Saturday, October 27, 2007

An Alaska Toy

We finally broke down and got our ultimate Alaska toy: a 4-wheeler! It seems like everyone up here has multiple 4-wheelers, and we understand why: there are lots of areas that are too mucky to hike through, and the distances great, so there are many places that are only accessible by 4-wheeler or horseback. Up here these are work tools as much as recreational vehicles. The one we got is 500 cc and definately workhorse vintage, which is what Doug wanted. In Alaska, Honda has an 80% share of the market (compared to 60% of the share in the lower 48). After doing careful research, Honda came out the clear winner. They are a head above all other ATV's; they just don't have the problems that some other brands have, and they can last a long, long time if well taken care of.
This is the first time we've found anything cheaper in Homer than in Anchorage, but this machine was going for a couple thousand more in Anchorage, and we paid less than the manufacturer's recommended price. The dealer threw in a 4-wheeler cover for free since the kids he hires to clean them didn't clean them; that was a $200 benny, and the ATV wasn't all that dirty! We held off on getting a trailer just yet, since we will probably just go from our place here for the winter. Our neighbors let us borrow their trailer and helmets.
To celebrate our new acqusition Doug drove our 4-wheeler up to school with Denver on with him. He got there faster than I did in the Durango! I drove back home with Aurora, taking a few side excursions down trails, much to Aurora's delight (I guess she likes going through big mud puddles!). Don't worry, we are NOT going to let our kids drive this thing. Besides the fact that kids under the age of 16 are not supposed to drive 4-wheelers, this is a BIG 4-wheeler with a lot of power. The kids were very bummed to hear this. When I asked Aurora if she would like a 4-wheeler for Christmas, she got this glint in her eye and gave a very firm nod. Hm.

Friday, October 26, 2007

Haunted Hickory

"The Coast Guard Cutter HICKORY in Homer is opening her haunted doors and creaking hatches to all who dare to walk her dark passages. All are welcomed, but be warned...bring your scream with you." Thus proclaims the flyer for the Haunted Hickory which Doug, the kids and I dared to enter tonight. It was docked at the ferry terminal of the Homer Spit. There was a longer line for this than even the Dept. of Motor Vehicles--at least a half an hour wait on the dock. Luckily they had fires going in big metal drums to warm ourselves while we waited. The moon was full tonight, and the clouds scudding over it creating the perfect eerie atmosphere. This event was free, though a 2-can donation for the local food pantry was appreciated.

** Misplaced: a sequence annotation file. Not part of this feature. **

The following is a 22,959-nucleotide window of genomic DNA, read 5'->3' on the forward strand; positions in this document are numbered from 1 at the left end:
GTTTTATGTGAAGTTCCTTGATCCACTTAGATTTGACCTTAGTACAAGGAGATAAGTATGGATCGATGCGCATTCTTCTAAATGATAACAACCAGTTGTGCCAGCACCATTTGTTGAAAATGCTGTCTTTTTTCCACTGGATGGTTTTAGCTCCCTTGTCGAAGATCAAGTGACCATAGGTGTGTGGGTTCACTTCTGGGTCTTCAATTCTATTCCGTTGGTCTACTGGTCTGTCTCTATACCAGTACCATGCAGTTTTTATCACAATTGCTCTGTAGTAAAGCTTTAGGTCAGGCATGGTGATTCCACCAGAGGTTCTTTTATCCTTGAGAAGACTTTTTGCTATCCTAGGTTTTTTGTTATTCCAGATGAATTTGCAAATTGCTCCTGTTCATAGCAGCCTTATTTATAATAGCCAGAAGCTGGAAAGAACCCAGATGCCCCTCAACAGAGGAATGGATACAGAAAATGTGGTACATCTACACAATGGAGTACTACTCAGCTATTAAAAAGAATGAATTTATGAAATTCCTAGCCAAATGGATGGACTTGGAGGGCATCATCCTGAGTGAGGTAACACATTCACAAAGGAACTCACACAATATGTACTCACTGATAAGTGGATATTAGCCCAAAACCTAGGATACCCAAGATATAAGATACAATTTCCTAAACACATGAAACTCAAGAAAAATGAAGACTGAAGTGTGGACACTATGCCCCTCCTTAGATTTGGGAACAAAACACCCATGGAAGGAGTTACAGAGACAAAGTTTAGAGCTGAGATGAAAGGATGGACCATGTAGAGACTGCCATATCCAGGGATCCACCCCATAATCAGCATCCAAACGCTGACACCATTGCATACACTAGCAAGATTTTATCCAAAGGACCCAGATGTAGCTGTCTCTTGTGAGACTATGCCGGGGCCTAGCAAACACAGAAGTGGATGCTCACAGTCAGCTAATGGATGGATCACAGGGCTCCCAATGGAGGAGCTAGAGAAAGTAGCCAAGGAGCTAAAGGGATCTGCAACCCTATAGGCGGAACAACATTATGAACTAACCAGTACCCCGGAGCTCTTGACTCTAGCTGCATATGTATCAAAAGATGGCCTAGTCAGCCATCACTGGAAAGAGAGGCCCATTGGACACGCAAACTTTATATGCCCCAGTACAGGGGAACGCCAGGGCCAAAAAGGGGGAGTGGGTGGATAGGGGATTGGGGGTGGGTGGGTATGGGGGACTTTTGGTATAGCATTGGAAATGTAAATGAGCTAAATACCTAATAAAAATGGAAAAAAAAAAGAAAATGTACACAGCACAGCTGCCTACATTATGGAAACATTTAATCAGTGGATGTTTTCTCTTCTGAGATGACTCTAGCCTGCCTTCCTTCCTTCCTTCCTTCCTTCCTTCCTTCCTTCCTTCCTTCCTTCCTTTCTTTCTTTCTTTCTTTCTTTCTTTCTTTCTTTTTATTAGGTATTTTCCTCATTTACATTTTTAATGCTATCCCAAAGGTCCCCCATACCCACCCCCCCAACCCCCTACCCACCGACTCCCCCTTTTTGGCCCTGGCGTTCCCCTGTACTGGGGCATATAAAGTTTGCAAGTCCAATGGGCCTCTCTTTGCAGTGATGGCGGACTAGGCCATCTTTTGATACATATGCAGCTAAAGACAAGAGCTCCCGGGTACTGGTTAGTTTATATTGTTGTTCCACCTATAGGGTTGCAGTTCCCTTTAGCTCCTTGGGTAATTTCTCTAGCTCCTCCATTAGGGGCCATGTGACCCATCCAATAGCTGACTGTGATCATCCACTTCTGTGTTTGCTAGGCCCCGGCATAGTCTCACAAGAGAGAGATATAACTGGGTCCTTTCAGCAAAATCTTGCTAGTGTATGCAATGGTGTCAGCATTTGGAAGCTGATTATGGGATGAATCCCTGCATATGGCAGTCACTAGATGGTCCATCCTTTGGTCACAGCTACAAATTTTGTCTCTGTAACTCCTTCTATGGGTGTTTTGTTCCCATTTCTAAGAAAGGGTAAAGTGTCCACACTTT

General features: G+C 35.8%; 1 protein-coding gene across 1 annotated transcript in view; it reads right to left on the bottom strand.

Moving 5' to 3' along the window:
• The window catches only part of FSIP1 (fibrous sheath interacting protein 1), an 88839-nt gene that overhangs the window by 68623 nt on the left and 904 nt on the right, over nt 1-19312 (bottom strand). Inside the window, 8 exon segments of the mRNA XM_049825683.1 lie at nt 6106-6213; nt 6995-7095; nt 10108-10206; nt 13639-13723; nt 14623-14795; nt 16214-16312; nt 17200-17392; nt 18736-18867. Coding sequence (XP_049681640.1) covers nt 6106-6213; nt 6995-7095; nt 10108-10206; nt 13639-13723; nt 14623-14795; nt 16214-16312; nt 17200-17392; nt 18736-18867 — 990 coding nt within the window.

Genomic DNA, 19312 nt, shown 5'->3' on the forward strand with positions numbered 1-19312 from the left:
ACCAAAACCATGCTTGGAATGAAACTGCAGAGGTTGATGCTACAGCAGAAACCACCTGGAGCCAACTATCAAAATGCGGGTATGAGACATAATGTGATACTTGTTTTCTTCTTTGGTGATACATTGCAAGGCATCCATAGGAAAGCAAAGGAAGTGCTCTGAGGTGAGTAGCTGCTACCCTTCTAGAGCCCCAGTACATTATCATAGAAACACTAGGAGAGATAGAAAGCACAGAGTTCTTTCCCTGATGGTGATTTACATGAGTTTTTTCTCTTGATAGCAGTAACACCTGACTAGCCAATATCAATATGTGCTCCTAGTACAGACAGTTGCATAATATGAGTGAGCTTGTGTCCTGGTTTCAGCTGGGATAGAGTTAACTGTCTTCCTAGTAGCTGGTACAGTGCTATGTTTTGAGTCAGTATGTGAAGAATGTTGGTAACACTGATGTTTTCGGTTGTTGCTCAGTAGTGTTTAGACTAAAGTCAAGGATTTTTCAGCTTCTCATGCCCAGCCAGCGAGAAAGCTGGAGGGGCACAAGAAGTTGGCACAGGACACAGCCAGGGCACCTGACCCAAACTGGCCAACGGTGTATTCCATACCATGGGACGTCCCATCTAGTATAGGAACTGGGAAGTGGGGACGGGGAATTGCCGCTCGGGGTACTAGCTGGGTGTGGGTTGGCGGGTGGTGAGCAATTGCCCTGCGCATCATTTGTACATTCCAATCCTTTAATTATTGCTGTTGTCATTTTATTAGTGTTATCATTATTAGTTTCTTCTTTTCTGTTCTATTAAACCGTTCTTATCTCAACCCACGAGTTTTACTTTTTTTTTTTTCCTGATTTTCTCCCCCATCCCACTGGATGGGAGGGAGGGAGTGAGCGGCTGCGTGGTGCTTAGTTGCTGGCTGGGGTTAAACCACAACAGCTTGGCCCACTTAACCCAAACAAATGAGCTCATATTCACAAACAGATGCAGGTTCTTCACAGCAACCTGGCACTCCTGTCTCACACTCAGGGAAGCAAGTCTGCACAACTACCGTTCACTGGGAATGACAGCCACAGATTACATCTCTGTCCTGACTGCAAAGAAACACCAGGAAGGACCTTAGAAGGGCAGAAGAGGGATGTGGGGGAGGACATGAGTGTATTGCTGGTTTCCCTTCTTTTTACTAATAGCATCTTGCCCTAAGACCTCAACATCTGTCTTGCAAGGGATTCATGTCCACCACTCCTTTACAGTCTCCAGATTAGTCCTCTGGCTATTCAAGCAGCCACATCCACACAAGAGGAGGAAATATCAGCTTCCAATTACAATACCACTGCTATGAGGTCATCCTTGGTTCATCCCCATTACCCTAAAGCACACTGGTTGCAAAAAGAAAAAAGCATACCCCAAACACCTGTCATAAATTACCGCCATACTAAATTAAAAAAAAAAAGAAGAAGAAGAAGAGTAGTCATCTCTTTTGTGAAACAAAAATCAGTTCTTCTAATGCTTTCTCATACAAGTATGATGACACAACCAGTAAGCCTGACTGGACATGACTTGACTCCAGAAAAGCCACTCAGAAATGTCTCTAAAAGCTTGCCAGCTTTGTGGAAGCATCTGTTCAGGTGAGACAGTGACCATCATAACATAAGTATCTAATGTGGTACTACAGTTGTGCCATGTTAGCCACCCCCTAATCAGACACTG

Aurora was excited to go because the kids at school said it was actually scary. They had a "less scary" version for those 7 and under the first hour of each night (tonight and tomorrow night), but we went to the "full scare" version. It was really cool, and the kids and I enjoyed it. The scariest part was being followed by the skeleton who kept crowding into us, and there were lots of surprises as we climbed up and down ladders and stepped through hatches. There were some gruesome parts, but not too bad. The kids both considered it well worth the wait, and Aurora wanted to do it again! No pictures, since it was so dark, and the ship sure wouldn't look spooky in the daylight!

Saturday, October 20, 2007

Hay Maze

The barn you see here is almost entirely filled with hay, but the catch is it is formed into a maze of tunnels that are just big enough to get through. As part of the Girl Scout event Oct. 19, each girl (and some of us brave adults) paid $5 to go through this maze. I am very glad that one girl mentioned taking a flashlight, and I had one in the car, because while I am not claustrophobic, it was uncomfortable at times. I did not trust Denver to go through by himself, so he crawled in first with the flashlight and I came after him. At times he would go around a corner and it was pitch black and I had no idea which way to go besides by feel. I was wiggling along on my belly and elbows to get through, and in a couple of places where we had to go down or up it was a really tight squeeze.
The kids all had great fun, and Aurora and Denver both went through 3 times. Once was enough for me. Of course, as luck would have it, I had on a wool hat and wool sweater as I crawled through, so while I waited for the kids to keep going through I was plenty busy picking hay out of my hat, sweater and hair!
The family that runs this barn does so only for groups on a reservation basis. They used to end visits at Halloween, but groups kept calling and asking to go through. They have 17 horses, so this is their winter supply of hay. Each year they make the tunnels differently as they get the hay and build the maze. They are located a few miles north of Soldotna a mile down a gravel road which was a little bit difficult to find. They do require signed waivers, which is a really smart idea. And they said one person once lit a match while in the maze because they didn't have a flashlight and they freaked out. Hmmm. Do you think this place is combustible??!! However, the freaking out part I can totally understand!

Challenger Learning Center of Alaska